What do the Apple Watch and Nokia Pulse Ox have in common? They’ve both got pulse oximeter sensors that measure heart rate using photoplethysmography (PPG), the expansion and contraction of capillaries based on changes in blood volume. They’re accurate to a degree, but require a fair amount of electricity because they’re light-based — they emit a signal onto the skin that reflects back to a photodiode.

One battery-saving alternative might be accelerometers, a sensor commonly found in smartphones, smartwatches, and activity trackers that measures non-gravitational acceleration. In a paper published on the preprint server Arxiv.org, researchers at Philips Health and the University of Bristol describe a machine learning algorithm that can predict heart rate almost exclusively from the sensors, boosting the battery life of the wearable to which they’re attached.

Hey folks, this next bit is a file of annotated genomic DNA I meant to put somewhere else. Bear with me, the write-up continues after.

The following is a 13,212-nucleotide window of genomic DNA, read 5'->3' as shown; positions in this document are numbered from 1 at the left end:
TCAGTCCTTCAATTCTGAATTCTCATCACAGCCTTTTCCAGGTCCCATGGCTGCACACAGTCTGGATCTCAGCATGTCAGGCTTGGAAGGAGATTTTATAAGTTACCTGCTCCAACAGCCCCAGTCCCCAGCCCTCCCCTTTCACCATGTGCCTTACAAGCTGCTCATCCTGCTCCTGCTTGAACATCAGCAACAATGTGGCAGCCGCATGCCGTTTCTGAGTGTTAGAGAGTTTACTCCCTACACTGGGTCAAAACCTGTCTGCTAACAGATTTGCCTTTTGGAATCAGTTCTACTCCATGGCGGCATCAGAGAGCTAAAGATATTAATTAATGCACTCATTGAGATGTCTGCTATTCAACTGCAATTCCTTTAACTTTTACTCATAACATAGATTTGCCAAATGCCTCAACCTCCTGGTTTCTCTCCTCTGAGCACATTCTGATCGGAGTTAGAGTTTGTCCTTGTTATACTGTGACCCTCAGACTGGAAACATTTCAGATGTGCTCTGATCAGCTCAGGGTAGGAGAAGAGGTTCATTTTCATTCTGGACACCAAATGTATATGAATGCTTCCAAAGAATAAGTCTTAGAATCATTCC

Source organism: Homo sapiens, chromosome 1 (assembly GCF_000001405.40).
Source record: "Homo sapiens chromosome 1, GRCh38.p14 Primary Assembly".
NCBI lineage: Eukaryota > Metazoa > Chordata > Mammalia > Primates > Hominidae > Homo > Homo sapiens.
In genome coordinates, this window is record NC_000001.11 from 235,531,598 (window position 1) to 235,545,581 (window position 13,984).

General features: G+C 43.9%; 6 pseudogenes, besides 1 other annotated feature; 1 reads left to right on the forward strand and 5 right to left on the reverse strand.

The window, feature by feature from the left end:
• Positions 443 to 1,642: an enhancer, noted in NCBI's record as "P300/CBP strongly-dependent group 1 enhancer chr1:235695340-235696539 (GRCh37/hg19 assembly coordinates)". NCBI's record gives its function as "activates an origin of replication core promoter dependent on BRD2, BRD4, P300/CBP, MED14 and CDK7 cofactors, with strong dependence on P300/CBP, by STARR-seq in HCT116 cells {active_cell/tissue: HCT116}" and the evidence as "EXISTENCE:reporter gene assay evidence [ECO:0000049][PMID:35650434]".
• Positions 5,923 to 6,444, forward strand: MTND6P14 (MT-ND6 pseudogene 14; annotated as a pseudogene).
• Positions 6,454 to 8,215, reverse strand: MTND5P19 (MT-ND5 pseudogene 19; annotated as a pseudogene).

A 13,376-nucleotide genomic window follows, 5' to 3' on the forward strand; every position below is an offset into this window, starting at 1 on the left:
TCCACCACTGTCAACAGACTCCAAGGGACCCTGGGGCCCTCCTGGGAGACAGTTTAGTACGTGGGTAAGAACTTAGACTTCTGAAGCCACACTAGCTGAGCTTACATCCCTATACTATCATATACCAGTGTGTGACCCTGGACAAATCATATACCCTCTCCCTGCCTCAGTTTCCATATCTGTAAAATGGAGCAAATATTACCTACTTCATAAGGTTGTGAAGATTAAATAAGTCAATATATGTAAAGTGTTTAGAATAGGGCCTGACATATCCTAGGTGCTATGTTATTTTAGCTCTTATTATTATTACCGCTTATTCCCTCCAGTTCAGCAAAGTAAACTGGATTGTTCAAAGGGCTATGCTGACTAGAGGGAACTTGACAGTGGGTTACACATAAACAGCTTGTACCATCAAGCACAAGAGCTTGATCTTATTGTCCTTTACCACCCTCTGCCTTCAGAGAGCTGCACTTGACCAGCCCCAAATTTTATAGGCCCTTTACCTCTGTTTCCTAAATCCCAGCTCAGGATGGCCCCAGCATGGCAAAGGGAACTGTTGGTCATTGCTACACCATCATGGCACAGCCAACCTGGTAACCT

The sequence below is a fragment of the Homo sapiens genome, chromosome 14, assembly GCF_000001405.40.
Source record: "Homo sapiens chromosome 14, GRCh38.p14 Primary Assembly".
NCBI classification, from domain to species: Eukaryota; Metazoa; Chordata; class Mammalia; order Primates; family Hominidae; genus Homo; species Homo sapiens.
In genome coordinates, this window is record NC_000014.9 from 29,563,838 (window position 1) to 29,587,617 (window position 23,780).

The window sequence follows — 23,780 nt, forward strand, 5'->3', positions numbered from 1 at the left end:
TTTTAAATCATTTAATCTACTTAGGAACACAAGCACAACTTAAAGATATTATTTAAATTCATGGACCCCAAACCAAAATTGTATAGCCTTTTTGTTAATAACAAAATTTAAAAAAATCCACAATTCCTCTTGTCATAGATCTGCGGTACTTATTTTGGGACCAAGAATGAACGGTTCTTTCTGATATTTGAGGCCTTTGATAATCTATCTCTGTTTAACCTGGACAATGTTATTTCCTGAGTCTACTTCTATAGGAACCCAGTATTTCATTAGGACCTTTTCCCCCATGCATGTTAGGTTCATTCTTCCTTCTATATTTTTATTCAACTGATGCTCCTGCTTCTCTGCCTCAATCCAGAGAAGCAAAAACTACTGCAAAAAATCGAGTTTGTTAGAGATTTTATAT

“Consumer PPG sensors typically consume up to 5000 times the power than the accelerometer used in wearables, which is an impediment to the long battery life desired in wearable technology,” the researchers wrote. “As accelerometers are widespread and exist in any device which would likely also contain a heart rate sensor, we are interested in considering the feasibility of acceleration as a means of predicting heart rate.”

They tapped data from test subjects participating in the EurValve project, a multiyear clinical study of patients who have undergone heart valve replacement surgery. Each sports a wearable with an accelerometer (with a three-week battery life) and a Philips Health monitor with a pulse oximeter (with a…